Options Trade: Profiting from the Euro Decline in 2011

2011 will be an interesting year. The currency markets will likely continue to experience volatility, especially in the Euro-zone. The individual bond markets on the periphery of Europe will provide a good place to capture the volatility associated with sovereign risk. There is little doubt that the slow pace of the European sovereign debt saga, will create multiple opportunities to trade volatile markets.

The likelihood of an E-Bond, backed by the 16 countries in the EU, edge slightly forwards this week. E-bonds in theory would replace sovereign bonds that are currently being issued to finance euro zone governments. the E-bonds would theoretically form a much larger, EU bond market that would provide liquidity on an aggregate level.

The E-bond concept is an excellent theory, but this concept is not new, and the pace at which the EC reacts to fiscal issues, makes one believe that this will not be accomplished in the near term.

The chart of the currency pair EUR/USD appears to be correlated (with a lag) to the yield differential between German Bunds 10-year Yield and the US-10 year Yield. During the past 15 years, when the rate differential oscillated between the zero and -40 basis point level, the currency pair fluctuated in-between 1.20 and 1.30, with a brief dip down to the .90 level, but the yield spread had already foretold a rally in the currency pair by then.

Connecting a trend-line from the low yield spread in August of 1999 to the low yield spread in April 2006, creates a slope of the trend line that generates support near -110 basis points. The last time this occurred, the EUR/USD was below par.

The current economic situation supports a yield spread differential that is negative. At the same time the US economy is starting to pick up some speed, the European markets are mired in a fiscal disaster. The jobless numbers, in the US, will take some time to pick up, but employment is usually a lagging indicators, and jobless claims, have a trajectory that is moving toward better employment reports.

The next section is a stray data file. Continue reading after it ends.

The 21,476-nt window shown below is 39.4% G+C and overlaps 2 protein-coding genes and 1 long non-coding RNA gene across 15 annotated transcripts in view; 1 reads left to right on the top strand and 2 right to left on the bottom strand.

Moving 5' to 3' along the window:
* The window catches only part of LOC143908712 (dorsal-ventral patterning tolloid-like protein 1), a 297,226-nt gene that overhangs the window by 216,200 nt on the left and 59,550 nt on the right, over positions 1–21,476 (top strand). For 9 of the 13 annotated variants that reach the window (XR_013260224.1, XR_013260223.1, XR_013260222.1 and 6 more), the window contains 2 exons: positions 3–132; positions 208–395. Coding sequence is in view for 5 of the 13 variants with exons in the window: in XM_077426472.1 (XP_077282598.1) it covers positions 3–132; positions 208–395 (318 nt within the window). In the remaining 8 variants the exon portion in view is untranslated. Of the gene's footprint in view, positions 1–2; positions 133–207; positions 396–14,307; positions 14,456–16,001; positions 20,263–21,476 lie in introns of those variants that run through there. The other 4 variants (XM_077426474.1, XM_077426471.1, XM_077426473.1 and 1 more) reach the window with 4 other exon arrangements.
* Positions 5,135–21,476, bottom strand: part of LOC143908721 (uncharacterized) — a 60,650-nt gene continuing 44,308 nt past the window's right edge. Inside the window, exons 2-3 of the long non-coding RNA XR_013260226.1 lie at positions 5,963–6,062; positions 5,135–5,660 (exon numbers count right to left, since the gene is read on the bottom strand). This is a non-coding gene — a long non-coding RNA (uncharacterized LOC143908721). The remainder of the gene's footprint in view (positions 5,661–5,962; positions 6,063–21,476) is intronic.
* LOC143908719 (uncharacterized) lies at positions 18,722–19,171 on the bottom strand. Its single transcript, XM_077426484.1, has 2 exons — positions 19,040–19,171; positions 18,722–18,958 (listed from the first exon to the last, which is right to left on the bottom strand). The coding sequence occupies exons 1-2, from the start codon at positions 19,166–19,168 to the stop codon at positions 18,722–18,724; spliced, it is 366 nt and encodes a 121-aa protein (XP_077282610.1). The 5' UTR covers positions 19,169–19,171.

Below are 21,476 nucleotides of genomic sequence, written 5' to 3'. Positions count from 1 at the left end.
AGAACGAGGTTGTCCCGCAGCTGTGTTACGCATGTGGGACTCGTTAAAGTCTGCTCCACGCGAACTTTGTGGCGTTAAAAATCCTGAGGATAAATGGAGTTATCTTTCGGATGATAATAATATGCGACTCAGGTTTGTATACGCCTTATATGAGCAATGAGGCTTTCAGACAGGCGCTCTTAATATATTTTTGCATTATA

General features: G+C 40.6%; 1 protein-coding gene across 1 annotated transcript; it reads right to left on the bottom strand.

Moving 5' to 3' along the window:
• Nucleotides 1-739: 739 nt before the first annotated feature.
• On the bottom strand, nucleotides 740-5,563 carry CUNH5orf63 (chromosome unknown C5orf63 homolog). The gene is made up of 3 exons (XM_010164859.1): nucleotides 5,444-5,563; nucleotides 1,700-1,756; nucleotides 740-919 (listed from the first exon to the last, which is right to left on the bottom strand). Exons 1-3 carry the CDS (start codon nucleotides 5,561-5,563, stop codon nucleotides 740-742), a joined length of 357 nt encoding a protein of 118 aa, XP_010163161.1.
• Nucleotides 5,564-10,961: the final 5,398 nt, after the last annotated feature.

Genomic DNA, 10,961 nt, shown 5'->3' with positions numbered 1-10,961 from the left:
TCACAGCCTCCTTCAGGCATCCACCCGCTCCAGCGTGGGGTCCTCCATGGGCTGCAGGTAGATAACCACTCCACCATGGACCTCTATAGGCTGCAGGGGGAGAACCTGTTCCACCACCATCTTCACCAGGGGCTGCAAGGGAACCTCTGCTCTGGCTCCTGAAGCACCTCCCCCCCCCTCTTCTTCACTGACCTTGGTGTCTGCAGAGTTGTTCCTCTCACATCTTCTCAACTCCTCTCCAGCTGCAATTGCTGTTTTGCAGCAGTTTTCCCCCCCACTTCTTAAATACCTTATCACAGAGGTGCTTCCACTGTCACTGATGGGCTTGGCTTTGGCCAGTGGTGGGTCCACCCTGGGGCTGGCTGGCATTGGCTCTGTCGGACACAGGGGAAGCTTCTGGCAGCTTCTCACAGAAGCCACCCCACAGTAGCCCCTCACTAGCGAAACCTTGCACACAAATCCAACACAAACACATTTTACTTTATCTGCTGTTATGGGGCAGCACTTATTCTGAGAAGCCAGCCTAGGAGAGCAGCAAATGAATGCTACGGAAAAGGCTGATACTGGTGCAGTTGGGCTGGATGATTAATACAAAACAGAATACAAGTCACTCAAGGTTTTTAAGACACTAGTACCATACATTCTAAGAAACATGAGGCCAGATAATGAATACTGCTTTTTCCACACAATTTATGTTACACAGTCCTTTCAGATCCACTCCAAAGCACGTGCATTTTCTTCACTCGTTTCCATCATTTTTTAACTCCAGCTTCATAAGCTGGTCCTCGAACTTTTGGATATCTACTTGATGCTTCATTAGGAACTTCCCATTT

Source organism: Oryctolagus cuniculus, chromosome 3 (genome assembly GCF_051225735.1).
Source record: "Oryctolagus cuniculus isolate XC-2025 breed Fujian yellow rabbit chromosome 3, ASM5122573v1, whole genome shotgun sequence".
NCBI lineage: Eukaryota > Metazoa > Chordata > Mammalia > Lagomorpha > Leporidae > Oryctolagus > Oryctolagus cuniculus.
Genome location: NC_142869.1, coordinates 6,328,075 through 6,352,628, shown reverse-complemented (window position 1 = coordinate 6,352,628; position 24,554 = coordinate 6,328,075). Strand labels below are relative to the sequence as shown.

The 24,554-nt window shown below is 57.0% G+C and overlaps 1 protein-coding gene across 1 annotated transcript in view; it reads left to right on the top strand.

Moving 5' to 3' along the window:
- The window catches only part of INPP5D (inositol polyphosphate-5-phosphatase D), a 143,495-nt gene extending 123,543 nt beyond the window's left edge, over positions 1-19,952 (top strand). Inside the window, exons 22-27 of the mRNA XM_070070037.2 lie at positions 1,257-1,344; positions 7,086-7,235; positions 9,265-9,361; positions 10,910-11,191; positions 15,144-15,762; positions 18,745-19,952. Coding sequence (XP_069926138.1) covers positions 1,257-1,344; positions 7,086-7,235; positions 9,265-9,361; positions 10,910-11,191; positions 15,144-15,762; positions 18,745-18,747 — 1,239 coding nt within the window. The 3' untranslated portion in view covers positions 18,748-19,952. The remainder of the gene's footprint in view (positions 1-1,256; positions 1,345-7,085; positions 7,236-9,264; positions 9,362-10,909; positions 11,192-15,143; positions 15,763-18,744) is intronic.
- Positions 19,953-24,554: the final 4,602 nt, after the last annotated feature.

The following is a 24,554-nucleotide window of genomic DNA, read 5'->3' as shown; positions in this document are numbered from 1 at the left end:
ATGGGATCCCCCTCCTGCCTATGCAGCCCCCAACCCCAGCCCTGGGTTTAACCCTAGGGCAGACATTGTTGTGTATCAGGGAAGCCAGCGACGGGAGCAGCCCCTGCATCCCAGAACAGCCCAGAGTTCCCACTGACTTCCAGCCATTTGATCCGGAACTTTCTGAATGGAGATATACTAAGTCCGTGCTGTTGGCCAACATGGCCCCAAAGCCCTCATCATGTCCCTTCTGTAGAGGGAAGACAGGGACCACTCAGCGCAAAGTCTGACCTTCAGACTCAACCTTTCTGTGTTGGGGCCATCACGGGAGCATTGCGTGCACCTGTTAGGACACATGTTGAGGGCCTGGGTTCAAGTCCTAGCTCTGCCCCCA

The yield differential will have ebbs and flows, given the disparity of issues that the EMU is facing. Slower economic growth is offset with concerns about debt payments. If the 10-year yields on the country level continue to widen, the pressure on the currency might become heavy.

The charts of European yield, display opportunities of higher relative peripheral yields, and a tighter European vs. US yields. In this scenario, the EUR/USD is likely to be lower.

The break out of the US 10-year note on a yield basis, could prove to the impetuous to push the dollar to higher levels. A yield above 4%, will be the buzz in the capital markets during 2011.

The 129 Put in the FXE (Euro Currency Shares Trust) is one way for an options trader to take risk on the Euro moving lower against the dollar. The implied volatility on the option is 14.95, which is the middle of the 19-9.50 range.

A direct short of the currency using a Forex broker would also generate a similar position.

The 1.20 level is a target for taking profit.

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Disclosure: No positions.

David Becker writes for Option Strategies Guide.